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and then sailed to the northward. We are not told, in this letter, on what day he arrived there, nor on what day he doubled Icy Cape. Finding the ice to accumulate on the 14th October, he steered to the south. It may be fairly concluded he had more than two months of clear navigation in these seas, and we contend for the probability of a voyage being accomplished across the northern part of America in less than half that time from Icy Cape.
Captain Franklin found the sea at the mouth of Mackenzie's river open when he reached it on the 2d July, and sailed westward until the 15th August, having overcome half the distance to Icy Cape. No natural obstructions here compelled him to return. Uncertain whether the Blossom had been able to attain the place of rendezvous, he considered it his duty to preserve the lives of his followers by returning ; certain destruction awaiting them should any accident have happened to that ship. The coast from Icy Cape to Point Turnagain may now be considered as discovered, and if Captain Parry were to undertake a voyage round this cape, prepared as he was in his second voyage for wintering twice, we have no hesitation in declaring our belief, that a single voyage, and a simultaneous land expedition, would settle this long discussed and intensely interesting question. If the navigator could double Icy Cape early in August, he would have full two months at least to navigate the sea to the eastward. On the approach of winter he might take up his quarters in George 4th Coronation Gulf, and during the following summer various excursions could be made to Bank's Land, Melville Island, Cockburn Island, Melville Peninsula, and those interesting straits called Prince Regent's Inlet, and Strait of the Fury and Hecla. The over-land expedition should proceed from Wager River, or Chesterfield Inlet, to George 4th Coronation Gulf, a distance of not 600 miles. Should this land expedition be considered as too hazardous, in consequence of the possibility of there being arms of the sea stretching into the land, then it would be of great importance that two boats, such as Captain Franklin used in his late discoveries, should be despatched to finish the survey of the coast to that neck of land which forms Melville Peninsula. We believe that such a voyage as this could be easily accomplished, and the result would clear up that moot point, so long argued in favour of a north-west passage.
To extol the merit of Captain Parry at this time would be superfluous. It is sufficient to say, that the voyage of which we are about to give some account, is the fourth to the northern regions, of which that excellent and able officer has had the command: that he was second in command, in Ross's expedition, we have already mentioned. We have no hesitation in saying these voyages have been conducted in a more philosophic and masterly
manner, than any hitherto undertaken ; and their failure of complete success is to be attributed to obstructions which could not be foreseen by the mind of man. The first navigation of these seas can only be done by “ feeling the way.”
Capt. Parry having proposed to Lord Melville an expedition towards the North Pole, to be effected by travelling with sledgeboats over the ice, after they should reach in the ship the highest latitude unobstructed by the ice, it was referred to the President and Council of the Royal Society, “who strongly recommended its adoption.” The Hecla being accordingly prepared, Capt. Parry took his departure on the 4th of April, 1827, and on the 14th May arrived off Hakluyt’s Headland, the northern point of a small island, close to the western side of Spitzbergen. After meeting with dangerous obstructions from the floating ice, the ship reached latitude 81° 5' 32", the longitude being 19° 34' east. Depth of water, ninety-seven fathoms. The temperature of the water at ninety-five fathoms, was 29° 8', that at the surface 31°, and the air 28o. To the northward, nothing but loose drift-ice was seen, where they expected to find the flat, unbroken ice, particularly mentioned by Phipps. It being necessary to find a good harbour for the ship during the absence of the boats, they stood to the southward for Little Table Island, lying north of the Seven Islands. To the north of this island they discovered a “ little islet,” which was called after Lieutenant Ross. The boat was sent ashore here to look for shelter for the ship which it did not afford. “This islet consists of gneiss, having garnets imbedded in some specimens ; Mr. Beverly could not discover in what direction it dipped. This small rock, with specimens of which (as being the northernmost known land in the world,) the boat returned loaded, is about one hundred feet above the sea.”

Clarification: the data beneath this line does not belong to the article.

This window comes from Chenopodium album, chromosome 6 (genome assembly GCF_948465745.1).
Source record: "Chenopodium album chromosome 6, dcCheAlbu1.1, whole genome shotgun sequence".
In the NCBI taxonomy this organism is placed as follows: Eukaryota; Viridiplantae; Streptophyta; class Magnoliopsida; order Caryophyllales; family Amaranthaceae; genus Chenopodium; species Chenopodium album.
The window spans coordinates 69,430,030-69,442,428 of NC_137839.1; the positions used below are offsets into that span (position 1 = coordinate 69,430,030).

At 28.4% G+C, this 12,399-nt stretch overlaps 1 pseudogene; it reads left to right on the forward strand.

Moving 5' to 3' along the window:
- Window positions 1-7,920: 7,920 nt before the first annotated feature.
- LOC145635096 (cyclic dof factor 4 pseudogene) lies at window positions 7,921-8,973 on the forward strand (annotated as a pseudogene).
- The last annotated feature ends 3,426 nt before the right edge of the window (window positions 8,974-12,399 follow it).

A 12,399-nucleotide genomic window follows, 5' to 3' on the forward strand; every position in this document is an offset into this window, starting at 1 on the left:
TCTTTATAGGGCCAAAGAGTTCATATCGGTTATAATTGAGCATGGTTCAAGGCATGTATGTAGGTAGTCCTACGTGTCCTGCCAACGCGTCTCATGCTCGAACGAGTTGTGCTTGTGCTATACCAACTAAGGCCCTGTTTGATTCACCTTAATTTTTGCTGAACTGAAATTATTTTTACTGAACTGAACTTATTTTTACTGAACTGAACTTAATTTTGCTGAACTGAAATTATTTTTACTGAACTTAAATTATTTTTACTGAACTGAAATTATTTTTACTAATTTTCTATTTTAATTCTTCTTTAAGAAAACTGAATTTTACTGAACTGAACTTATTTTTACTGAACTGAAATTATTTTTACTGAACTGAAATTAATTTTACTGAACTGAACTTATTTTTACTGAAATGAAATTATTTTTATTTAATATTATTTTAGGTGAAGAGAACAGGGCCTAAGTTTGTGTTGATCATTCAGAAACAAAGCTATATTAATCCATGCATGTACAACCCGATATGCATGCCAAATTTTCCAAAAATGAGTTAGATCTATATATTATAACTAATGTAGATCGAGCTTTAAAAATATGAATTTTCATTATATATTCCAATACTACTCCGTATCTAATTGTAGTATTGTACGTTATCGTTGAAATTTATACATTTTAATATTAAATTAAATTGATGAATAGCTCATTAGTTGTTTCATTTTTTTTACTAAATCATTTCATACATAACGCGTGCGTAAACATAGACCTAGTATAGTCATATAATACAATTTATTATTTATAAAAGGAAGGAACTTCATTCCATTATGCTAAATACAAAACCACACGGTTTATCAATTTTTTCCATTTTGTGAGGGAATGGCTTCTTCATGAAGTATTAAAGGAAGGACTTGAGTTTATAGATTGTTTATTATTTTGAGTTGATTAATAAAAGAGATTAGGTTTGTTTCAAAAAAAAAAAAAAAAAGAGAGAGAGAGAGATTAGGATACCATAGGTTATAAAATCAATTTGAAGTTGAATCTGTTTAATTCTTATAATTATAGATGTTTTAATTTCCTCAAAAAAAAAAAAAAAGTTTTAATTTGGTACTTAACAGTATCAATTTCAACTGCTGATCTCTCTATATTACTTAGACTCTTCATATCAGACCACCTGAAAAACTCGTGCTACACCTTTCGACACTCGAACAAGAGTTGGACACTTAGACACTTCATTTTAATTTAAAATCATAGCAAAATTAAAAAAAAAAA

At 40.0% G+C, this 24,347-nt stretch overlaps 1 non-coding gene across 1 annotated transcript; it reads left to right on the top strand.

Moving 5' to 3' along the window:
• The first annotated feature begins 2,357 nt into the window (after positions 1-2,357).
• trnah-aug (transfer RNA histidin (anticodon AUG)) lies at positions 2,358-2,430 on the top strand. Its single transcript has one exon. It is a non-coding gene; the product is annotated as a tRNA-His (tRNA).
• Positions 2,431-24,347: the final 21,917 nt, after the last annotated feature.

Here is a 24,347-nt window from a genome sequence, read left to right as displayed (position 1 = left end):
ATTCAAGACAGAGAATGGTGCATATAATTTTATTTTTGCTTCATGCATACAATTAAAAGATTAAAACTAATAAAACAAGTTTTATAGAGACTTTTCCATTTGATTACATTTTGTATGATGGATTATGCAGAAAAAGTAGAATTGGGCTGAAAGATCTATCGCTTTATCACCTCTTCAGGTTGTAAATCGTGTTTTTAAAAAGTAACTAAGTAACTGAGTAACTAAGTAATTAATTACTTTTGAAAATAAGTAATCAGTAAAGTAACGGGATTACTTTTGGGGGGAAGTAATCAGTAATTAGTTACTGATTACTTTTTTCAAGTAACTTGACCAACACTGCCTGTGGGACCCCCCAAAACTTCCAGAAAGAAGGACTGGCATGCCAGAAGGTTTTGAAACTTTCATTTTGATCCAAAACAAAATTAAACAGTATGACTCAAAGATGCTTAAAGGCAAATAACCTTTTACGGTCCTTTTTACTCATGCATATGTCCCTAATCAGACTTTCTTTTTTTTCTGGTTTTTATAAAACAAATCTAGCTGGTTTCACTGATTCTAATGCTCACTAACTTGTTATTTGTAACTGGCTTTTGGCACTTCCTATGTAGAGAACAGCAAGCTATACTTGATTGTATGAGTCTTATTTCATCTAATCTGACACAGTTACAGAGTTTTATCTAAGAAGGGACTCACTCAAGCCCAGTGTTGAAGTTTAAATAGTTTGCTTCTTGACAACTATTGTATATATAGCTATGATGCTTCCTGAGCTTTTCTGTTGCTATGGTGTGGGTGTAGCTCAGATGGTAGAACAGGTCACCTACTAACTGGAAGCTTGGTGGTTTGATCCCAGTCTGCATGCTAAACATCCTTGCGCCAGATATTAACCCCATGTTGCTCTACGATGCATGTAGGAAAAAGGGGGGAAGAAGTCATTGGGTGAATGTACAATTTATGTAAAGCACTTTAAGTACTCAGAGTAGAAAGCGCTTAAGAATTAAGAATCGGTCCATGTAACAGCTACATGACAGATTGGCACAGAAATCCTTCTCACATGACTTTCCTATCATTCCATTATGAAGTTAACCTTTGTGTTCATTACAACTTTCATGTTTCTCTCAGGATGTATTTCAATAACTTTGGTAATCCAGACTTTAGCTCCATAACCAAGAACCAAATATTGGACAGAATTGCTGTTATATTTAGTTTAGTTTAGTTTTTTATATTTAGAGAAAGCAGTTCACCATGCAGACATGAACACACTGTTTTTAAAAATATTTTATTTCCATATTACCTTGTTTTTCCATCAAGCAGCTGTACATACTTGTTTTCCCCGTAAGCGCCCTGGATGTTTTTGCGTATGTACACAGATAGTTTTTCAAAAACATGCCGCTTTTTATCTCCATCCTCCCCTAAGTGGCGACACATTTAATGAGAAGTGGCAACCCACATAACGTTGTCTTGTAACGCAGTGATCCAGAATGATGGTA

It was not until the 19th of June, after almost despairing of success, that Capt. Parry was enabled to find a harbour on this inhospitable and frozen coast. On this day they warped into a cove in Treurenberg Bay, west side of Spitzbergen, which they called Hecla Cove, latitude 79° 55' 8" north, longitude 16° 48' 45" east. This success renewed their spirits, and the worthy commander says he cannot describe the satisfaction it gave to eveery individual on board. “The main object of our enterprise seemed now to be almost within our grasp.”
On the 22d, the party being prepared with two boats, underneath which runners were so fixed, as to render them easy to be drawn over the ice and snow, they received the usual salutation of three cheers from those they left behind, and departed for the north.
On the 23d, being stopped by the ice in 81° 12' 51", they were obliged to haul the boats upon "a small floe-piece ;” and here commenced their travelling on the ice; the plan of travel
ling being nearly the same during the whole excursion, we give Capt. Parry's own account of their mode of proceeding :